I recently spent the weekend at Impact Student Ministries of First Baptist Church of Vandalia, Ohio. I had the honor of being their guest speaker for a DiscipleNOW weekend they call “Morphis.” Dale and Christa Puckett have led the youth there for three years and what I saw in my time with them was nothing short of fascinating.

Psalm 115:1 “Not to us, O Lord, not to us but to Your Name be the glory, for Your mercy (love) and Your truth (faithfulness).”

Success in youth ministry is not quantified by numbers, but rather by fruit. A youth ministry will not bear fruit unless it is Jesus centered. This is not an exhaustive list. However, here are 10 marks of a successful youth ministry, as evidenced by what I saw at FBCV:

  1. A team mind-set—The small group leaders at Impact serve joyfully. They know they are part of the team. Dale & Christa don’t micromanage them, they trust that they will minister well to their specific groups and report the major wins and needs of their youth.
  2. Freedom and space for worship—The worship band at Impact is comprised of youth and adults.  Some worship bands get up and play their songs and sit down. They’re not afraid of silence; they aren’t afraid to play instrumental music and let the youth sing a new song to the Lord.
  3. Intentional mentoring—One-on-1 mentoring relationships are part of the ethos of Impact. Older youth mentor younger youth. A culture of honor is being cultivated as youth speak in terms of “my mentor” and seek to apply what they are taught.
  4. Letting others speak—As youth pastor, Dale speaks to his students 40+ weeks of the year. However, he’s not afraid to give up the pulpit. He allows guys like me to speak in to his students. He allows youth to come up and share their testimonies, or seniors to preach the messages. He sees the value of an outside voice every once in a while to bring God’s Word.
  5. Support of other church staff members—It’s one thing to ask other pastors on staff to help you with events, but it’s another thing to see them naturally interact with youth, and clearly they want to be there.
  6. Youth are released to serve—Whether it’s working sound, playing on the worship team, greeting people, or working in the café, Impact youth work hard and are part of the team. They’re valued and not afraid to get their hands dirty, stay late, or do whatever Dale needs from them.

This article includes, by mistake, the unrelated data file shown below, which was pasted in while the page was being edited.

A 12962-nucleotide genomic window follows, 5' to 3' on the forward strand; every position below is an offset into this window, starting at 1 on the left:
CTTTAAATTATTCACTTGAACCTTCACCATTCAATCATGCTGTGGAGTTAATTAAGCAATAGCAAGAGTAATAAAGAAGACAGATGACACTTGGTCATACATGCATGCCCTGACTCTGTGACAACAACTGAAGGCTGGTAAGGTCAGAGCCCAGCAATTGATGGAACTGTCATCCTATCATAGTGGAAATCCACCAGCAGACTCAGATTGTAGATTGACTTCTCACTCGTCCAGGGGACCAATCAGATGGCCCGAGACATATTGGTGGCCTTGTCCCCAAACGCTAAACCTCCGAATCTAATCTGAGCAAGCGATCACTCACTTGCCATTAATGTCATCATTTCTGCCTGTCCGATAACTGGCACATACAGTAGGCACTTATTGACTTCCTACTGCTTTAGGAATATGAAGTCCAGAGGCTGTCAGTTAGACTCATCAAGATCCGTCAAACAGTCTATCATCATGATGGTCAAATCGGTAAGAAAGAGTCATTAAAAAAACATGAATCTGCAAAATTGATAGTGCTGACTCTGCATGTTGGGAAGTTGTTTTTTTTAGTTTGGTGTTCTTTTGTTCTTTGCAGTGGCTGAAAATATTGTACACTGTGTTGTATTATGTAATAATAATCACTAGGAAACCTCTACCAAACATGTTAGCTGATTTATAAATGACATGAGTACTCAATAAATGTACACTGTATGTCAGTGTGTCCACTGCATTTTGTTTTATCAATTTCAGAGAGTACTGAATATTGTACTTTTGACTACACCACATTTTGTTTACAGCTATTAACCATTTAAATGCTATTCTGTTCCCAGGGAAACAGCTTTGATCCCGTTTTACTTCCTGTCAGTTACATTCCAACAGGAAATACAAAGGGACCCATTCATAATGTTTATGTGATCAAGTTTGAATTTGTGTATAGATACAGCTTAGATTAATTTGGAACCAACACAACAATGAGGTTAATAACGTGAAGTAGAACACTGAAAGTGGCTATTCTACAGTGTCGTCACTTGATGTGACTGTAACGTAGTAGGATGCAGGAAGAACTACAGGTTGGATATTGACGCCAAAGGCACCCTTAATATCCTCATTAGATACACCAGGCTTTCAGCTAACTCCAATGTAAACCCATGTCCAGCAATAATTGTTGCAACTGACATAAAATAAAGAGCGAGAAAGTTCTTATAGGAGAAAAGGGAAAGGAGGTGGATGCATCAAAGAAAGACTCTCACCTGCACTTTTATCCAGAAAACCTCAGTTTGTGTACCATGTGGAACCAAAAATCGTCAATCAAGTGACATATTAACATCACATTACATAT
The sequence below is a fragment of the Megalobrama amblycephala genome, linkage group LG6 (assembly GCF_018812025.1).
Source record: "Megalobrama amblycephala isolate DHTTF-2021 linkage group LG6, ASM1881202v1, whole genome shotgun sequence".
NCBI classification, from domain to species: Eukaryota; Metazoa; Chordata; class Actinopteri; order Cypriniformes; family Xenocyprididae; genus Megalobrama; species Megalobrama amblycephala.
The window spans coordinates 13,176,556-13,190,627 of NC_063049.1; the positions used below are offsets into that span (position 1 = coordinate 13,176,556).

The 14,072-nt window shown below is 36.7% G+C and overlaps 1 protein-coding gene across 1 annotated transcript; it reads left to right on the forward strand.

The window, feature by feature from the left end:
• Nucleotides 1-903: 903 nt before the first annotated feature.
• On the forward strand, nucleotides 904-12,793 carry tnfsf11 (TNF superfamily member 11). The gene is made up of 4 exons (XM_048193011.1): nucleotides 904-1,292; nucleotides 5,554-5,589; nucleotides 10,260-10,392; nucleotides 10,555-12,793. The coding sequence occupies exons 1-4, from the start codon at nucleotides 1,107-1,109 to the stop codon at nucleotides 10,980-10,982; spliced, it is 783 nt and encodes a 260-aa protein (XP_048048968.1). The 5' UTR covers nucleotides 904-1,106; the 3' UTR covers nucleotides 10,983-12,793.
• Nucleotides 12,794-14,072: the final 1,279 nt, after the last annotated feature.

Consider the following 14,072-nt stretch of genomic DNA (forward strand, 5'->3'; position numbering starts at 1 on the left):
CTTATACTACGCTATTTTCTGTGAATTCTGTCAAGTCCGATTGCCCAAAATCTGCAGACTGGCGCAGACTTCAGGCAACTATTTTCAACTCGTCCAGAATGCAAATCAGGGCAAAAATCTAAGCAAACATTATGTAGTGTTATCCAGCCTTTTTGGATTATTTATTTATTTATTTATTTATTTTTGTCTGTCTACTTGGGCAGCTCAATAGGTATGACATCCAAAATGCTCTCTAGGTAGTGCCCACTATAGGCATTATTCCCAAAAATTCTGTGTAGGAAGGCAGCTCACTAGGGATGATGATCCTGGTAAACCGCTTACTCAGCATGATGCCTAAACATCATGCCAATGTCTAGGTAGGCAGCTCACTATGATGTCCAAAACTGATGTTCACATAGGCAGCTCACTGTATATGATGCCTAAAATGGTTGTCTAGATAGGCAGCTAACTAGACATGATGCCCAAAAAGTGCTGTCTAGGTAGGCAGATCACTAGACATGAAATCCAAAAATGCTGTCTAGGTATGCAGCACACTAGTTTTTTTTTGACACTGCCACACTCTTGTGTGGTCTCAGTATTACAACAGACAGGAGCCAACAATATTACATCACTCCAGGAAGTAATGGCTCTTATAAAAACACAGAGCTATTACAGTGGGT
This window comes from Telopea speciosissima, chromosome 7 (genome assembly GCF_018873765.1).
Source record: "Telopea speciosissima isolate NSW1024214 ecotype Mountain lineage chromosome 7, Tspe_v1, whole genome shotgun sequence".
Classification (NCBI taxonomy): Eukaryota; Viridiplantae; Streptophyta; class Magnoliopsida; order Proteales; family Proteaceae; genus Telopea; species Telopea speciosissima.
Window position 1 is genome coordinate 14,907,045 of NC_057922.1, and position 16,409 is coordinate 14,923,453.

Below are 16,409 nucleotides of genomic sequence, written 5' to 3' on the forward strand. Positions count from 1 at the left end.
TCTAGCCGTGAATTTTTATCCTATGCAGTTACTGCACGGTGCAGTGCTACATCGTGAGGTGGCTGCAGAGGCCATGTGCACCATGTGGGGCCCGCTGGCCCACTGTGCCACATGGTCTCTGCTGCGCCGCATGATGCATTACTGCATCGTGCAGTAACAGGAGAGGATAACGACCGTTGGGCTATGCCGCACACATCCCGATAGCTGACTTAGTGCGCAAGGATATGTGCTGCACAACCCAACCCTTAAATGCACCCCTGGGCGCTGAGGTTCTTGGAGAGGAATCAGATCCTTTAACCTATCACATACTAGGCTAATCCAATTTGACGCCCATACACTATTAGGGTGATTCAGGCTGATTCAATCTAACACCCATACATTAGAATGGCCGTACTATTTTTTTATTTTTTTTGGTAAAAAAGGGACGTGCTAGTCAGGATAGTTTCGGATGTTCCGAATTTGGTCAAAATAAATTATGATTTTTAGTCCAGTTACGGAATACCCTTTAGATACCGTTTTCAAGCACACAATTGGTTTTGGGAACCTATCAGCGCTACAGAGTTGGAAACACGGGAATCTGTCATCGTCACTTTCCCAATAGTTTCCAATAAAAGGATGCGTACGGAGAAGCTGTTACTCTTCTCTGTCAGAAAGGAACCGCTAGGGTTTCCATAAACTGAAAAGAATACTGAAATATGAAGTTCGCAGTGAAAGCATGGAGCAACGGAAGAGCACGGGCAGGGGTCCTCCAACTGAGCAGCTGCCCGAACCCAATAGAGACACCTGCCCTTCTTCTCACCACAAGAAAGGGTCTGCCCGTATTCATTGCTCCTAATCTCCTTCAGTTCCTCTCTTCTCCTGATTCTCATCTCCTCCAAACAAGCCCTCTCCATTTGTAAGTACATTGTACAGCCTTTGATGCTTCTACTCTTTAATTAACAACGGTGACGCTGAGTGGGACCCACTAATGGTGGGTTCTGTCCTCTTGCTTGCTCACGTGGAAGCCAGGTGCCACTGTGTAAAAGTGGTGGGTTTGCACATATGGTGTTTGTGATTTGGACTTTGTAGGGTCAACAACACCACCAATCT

7. The backing of the Church—From the senior pastor to the budget, FBCV believes in youth ministry. They sow in to it. Pastor David Starry addresses the youth in his sermons specifically. He talks to them—not down on them.
  8. A welcoming environment of grace—Impact has rules for their ministry, but they don’t expect lost youth to act like Christians. They’ve created a welcoming environment and are blessed with a large building that is rarely empty. “The Hangar,” is used by the community and for outreach events regularly. Youth feel welcome there—as evidenced by their arrival several hours before the service begins.
  9. Missional mind-set—Any youth group can do a short term mission trip. Impact does several and they work with the nationals, not for them. They go back to places they’ve been before and let their church know about what’s happening with their partners.
  10. Recognition of youth as the Church now—One of the most critical components to Impact’s ministry is prayer. FBCV is getting ready to do a building campaign. As part of this, they had an evening of prayer at 6:30pm where adults walked around the current property, read Scripture, and prayed at 7 stations. The youth ministry, however, arrived an hour before the adults and started the same activity of prayer. As a part of this, the Lord gave me this revelation: Just as the Kingdom of God is here now and coming later, youth are the Church now and the future Church as well.

Youth ministers, are these the marks of your ministry? Do these 10 marks transcend cultures and geographical locations? I’d love to hear your thoughts—comment below.

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